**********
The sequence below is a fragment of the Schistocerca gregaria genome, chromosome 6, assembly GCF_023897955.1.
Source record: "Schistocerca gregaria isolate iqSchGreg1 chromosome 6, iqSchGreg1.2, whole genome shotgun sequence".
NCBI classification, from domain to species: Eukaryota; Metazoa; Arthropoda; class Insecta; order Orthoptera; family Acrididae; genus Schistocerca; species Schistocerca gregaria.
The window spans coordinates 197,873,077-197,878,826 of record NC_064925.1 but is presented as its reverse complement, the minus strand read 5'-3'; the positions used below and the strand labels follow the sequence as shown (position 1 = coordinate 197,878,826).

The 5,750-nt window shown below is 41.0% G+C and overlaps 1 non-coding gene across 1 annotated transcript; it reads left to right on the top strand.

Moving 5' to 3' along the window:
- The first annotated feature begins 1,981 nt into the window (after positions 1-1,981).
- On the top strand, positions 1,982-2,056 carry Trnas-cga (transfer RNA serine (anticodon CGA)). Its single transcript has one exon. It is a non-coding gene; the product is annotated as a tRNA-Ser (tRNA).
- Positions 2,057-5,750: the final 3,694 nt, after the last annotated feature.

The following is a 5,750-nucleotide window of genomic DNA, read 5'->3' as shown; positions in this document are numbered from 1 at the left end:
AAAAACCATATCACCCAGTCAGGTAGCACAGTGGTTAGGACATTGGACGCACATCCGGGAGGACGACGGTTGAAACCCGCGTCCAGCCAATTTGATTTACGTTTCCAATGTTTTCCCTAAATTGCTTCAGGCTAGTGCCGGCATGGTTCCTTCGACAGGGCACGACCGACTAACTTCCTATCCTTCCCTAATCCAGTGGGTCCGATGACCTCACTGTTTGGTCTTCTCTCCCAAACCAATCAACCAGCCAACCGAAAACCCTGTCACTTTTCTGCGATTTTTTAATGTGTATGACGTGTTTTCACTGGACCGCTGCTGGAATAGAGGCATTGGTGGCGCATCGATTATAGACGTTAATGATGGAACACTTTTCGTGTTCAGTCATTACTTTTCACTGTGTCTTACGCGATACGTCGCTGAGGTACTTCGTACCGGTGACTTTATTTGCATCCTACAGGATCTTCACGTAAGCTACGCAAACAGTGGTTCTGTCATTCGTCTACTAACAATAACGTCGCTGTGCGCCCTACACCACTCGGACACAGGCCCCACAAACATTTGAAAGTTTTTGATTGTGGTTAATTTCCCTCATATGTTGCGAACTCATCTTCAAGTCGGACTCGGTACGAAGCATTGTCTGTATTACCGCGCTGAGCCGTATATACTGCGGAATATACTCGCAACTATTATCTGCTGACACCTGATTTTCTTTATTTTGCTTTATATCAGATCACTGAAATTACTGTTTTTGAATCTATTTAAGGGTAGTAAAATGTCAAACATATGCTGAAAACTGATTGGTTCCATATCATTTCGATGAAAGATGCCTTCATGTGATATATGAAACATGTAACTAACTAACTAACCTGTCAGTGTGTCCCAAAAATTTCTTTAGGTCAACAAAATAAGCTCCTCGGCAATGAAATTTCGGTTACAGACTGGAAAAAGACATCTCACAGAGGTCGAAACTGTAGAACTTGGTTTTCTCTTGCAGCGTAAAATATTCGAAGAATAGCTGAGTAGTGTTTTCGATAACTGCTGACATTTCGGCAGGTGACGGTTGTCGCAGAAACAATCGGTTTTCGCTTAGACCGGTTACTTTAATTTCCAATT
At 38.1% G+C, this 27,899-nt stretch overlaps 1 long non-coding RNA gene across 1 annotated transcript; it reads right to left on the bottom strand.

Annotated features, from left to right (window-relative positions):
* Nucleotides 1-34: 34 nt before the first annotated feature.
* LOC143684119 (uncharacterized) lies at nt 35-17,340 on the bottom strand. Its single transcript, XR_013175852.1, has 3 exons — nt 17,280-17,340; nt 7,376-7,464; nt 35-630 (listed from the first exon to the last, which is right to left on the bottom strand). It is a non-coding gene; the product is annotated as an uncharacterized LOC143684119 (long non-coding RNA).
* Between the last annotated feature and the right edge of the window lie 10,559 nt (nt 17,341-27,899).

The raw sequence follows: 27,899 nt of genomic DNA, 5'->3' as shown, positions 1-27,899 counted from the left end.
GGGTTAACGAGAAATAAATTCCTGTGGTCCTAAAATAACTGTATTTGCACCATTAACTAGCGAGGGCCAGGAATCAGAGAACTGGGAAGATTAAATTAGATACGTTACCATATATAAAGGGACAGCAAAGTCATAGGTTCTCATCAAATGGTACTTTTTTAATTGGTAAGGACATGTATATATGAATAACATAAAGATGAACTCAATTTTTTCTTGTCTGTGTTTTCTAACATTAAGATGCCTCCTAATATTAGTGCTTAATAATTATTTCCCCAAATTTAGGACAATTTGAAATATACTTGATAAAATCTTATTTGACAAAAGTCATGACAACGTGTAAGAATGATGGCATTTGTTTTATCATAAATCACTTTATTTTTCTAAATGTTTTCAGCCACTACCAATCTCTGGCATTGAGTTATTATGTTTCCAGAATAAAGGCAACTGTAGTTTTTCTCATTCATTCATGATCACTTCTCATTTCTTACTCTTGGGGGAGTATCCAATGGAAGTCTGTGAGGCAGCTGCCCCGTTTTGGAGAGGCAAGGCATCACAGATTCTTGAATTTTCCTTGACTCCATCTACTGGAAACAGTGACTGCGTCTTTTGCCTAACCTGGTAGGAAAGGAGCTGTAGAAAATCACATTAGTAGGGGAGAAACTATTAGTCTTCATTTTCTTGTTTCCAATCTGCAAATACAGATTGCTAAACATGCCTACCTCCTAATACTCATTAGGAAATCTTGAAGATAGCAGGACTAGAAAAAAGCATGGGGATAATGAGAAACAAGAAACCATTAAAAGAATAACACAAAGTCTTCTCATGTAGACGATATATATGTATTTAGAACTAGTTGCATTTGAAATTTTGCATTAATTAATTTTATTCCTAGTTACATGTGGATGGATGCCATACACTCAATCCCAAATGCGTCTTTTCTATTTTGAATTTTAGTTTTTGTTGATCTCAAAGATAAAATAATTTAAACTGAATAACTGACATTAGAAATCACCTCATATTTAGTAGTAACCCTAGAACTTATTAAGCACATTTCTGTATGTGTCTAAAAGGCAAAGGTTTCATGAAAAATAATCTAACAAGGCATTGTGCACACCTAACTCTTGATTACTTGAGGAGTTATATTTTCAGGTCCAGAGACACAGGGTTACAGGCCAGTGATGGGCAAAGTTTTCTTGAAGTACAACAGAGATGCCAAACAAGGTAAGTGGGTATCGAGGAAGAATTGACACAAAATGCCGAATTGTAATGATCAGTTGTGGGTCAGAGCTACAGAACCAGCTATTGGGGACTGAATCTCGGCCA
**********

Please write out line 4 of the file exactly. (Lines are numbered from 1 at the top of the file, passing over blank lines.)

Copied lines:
The window spans coordinates 197,873,077-197,878,826 of record NC_064925.1 but is presented as its reverse complement, the minus strand read 5'-3'; the positions used below and the strand labels follow the sequence as shown (position 1 = coordinate 197,878,826).